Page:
Boosey & Hawkes / Bote & Bock
Verizon Hall, Philadelphia, PA
Philadelphia Orchestra / Yannick Nézet-Séguin
Nationaltheater-Orchester Mannheim / Alexander Soddy
As Brahms’s last musical sign of life, the collection of eleven Chorale Preludes for Organ, op. 12, was published only after his death and premiered in 1902. With the concentrated realization of these Luther chorales, Brahms returned to the sphere of Protestantism in succession to Bach. Detlev Glanert, who already sensitively orchestrated Brahms’s Four Serious Songs and commented upon them with his own preludes and postludes, again delved into Brahms’s language and created an orchestration at the suggestion of Yannick Nézet-Séguin and on commission from the Philadelphia Orchestra and the Musical Academy of the Orchestra of the Mannheim National Theater. In doing so, Glanert remained as close as possible to the sound of the typical Brahms orchestra.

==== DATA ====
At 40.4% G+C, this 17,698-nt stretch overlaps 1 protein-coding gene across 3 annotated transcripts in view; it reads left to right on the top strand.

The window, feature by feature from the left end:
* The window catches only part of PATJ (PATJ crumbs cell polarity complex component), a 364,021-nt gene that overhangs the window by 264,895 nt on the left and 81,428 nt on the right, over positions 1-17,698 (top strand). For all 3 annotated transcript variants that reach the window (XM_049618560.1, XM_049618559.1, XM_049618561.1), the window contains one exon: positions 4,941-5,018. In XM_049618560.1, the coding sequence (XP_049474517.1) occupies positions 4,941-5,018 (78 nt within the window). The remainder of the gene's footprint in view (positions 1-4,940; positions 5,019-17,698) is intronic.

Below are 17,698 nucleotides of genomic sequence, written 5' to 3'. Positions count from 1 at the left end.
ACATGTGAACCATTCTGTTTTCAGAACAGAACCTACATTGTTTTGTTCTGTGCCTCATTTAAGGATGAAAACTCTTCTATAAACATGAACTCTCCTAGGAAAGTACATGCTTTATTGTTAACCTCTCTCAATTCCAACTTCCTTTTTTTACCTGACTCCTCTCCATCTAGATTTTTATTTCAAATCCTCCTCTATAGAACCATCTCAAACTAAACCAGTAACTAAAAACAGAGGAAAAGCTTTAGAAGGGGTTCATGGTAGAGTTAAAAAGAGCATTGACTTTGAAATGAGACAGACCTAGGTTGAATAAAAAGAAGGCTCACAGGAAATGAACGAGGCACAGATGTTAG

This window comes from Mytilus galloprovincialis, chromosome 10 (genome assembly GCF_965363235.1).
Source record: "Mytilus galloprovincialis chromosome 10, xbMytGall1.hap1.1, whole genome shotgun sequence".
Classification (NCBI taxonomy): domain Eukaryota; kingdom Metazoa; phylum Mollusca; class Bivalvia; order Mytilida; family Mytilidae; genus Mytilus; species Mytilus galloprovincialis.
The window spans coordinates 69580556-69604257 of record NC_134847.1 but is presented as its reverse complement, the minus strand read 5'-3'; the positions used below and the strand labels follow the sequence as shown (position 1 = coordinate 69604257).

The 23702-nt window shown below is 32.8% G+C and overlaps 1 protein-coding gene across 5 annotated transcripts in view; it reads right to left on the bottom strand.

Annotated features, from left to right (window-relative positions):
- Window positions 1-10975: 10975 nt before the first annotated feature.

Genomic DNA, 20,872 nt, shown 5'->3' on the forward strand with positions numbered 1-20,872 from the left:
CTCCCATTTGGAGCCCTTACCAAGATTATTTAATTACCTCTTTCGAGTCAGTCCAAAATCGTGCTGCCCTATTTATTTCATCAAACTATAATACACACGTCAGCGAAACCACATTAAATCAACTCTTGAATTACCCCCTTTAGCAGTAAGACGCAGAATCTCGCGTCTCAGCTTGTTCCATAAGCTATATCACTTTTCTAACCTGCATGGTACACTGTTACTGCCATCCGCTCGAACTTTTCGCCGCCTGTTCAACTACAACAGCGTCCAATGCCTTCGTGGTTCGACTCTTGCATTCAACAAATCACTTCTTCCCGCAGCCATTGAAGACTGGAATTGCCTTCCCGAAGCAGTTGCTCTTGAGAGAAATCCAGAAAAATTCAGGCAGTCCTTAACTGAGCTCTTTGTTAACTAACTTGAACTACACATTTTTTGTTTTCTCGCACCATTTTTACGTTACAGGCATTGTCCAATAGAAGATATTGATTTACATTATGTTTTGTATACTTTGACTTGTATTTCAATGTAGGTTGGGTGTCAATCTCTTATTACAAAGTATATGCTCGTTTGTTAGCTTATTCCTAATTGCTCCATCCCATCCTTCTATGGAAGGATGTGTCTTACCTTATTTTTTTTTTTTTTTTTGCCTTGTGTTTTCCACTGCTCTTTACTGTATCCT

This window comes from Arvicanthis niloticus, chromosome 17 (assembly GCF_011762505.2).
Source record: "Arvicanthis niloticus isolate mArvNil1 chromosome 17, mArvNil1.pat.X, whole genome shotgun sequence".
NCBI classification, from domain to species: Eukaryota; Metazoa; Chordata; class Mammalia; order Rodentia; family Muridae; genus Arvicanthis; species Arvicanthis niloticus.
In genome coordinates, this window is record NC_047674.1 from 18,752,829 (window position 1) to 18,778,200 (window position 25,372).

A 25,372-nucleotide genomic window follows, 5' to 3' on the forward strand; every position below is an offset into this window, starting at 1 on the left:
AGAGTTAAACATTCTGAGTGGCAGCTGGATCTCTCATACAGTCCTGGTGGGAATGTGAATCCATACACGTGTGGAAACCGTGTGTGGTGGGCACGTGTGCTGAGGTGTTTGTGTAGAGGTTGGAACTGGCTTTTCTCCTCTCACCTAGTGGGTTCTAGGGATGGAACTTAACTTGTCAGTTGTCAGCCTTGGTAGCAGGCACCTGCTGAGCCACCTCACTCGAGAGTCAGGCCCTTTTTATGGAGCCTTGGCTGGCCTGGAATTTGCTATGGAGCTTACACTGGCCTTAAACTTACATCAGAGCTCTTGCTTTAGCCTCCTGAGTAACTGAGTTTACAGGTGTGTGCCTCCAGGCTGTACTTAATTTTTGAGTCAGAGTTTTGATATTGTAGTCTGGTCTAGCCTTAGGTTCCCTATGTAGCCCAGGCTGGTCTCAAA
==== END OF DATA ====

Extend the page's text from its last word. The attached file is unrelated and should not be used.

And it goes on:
"These organ pieces," says Detlev Glanert, "are unfortunately hardly played in the liturgical context or in concert – an orchestral version can perhaps contribute to their propagation. For compositionally, they are very complex, entirely unadorned, but very touching masterpieces. The orchestral timbres allow the structures to come to the fore more vividly." Glanert selected four chorales from the posthumous collection, including "O Welt, ich muss dich lassen," op. 122, no. 3, with its especially advanced harmony.